We did a newspaper search, just looking over a six month period for as many instances as we can find of the use of psychological debriefing.  I will be very clear about what I am talking about here.  I am talking about post-traumatic psychological debriefing, so single session counselling given to people who have been involved in unpleasant incidents.  It turns out, as I say, that not only has this become very common, it turns out you don’t even have to be human to do it at all.  An article from The Sunday Times at a school in New York state shows us there a specially trained dog named Star.  Come on…it’s a trained dog…so no lapse of standards there then!  I’m just making a cheap joke here, and it’s terribly unfair, and we shouldn’t give a dog a bad name, even a dog named Star, if he’s doing a good job.

Now, we have to get a little bit boring and serious because we do know the answer to that.  There have now been over 15 randomised controlled trials in which we randomly allocate people to receive debriefing or not, and we know now, for certainty, that this does not work.  This isn’t one of the cases where “the jury is still out”.  The jury has come back, it has been sent home and banned from jury duty for five years.  We know this does not work.  And worse, the three best studies, with the longest follow-up, have shown that those who randomly receive the debriefing were more likely to develop PTSD, that’s Post-Traumatic Stress Disorder, than those who did not.  Without those trials, we would never have known this fact, but now we can say psychological debriefing does not make you feel better and it makes some people feel worse, and in particular those who are most distressed, those who are most anxious, are the ones who are adversely affected by this procedure, and those are precisely the ones who we are most likely to give the treatment to.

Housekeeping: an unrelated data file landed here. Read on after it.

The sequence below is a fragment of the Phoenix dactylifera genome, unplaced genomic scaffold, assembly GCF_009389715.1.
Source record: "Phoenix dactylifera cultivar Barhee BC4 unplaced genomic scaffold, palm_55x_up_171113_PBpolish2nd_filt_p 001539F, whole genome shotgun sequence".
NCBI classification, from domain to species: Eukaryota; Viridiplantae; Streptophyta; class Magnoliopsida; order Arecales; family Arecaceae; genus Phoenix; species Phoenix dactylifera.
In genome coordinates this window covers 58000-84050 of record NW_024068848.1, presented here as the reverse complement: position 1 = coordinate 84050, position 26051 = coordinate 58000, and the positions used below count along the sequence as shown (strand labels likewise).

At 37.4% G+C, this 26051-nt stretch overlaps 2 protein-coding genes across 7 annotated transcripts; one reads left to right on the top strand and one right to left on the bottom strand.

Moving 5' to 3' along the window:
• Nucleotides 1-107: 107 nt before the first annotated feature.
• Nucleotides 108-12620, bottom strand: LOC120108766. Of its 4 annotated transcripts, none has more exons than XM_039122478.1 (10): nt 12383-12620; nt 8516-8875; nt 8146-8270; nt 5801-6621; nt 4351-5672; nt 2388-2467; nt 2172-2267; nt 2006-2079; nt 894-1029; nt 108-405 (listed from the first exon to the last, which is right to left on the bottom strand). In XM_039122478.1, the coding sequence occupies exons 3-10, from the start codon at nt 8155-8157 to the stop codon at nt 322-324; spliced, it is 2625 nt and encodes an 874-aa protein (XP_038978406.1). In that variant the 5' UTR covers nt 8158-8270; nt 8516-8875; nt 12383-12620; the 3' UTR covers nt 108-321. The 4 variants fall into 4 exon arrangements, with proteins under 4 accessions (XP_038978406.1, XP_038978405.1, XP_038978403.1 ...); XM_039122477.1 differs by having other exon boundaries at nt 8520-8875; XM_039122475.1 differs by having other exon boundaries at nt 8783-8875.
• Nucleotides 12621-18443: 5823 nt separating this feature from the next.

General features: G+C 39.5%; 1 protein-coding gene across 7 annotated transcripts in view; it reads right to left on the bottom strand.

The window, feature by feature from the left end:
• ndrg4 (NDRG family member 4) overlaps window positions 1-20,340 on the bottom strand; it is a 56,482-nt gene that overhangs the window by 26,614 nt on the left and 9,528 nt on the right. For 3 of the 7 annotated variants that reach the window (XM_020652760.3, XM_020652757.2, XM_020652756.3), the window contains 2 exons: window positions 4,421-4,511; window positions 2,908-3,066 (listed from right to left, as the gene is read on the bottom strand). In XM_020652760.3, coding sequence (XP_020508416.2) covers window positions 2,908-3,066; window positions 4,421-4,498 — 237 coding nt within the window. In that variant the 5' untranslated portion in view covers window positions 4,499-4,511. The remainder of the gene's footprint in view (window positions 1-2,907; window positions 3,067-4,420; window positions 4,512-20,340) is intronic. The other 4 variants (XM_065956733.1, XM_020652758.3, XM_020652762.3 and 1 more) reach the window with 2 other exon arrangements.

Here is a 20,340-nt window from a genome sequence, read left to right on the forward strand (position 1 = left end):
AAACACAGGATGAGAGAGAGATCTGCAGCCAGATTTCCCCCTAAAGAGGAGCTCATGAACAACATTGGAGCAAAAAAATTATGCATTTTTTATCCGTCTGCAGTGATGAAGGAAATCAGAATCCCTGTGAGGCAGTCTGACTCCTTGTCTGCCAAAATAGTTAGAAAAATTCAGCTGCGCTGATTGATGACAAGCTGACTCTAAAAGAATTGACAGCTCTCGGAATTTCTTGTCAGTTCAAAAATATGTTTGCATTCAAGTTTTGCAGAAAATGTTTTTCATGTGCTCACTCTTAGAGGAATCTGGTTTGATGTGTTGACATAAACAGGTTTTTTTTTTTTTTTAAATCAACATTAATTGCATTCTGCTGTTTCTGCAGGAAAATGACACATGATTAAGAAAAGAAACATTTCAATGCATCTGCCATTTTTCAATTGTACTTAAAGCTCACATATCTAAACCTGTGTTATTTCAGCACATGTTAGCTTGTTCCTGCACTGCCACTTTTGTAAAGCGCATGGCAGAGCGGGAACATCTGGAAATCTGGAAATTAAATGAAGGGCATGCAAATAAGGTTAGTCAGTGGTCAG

Why?  Well, there are various reasons.  We say it’s good to talk.  Sometimes it is.  Sometimes it isn’t.  Perhaps, just when you have had the major event of your life, it is nota good time.  It could be that it is too early – it just simply shakes you up for no good purpose.  Most likely, it gets in the way of the natural process – because, as I said, normally, distress reduces anyway.  It starts the creeping thing of “Wait a second, maybe there is something wrong with me after all.  Maybe I’m developing a psychiatric and mental health problem.  Why else would I be seeing a mental health professional?”  But most of all, I believe that I think it gets in the way of doing what comes naturally, which is talking to who you want, when you want, at a time of your place and choosing.

What did Londoners do after July 7th? Going back to our random sample of 1,000 Londoners, yes, everybody talked.  I’m sure you did.  I certainly did.  We all did.  And who did we talk to?  We talked to our family, our friends, our colleagues, maybe our GP, our vicar; the people who knew us best, who knew us before, and will know us afterwards, and we did it a hell of a lot.  Only one per cent of us went for professional help, and only one per cent of us thought we needed help.  That figure remained exactly the same six months later.  So people like to talk after a trauma, but they talk within their own social circles.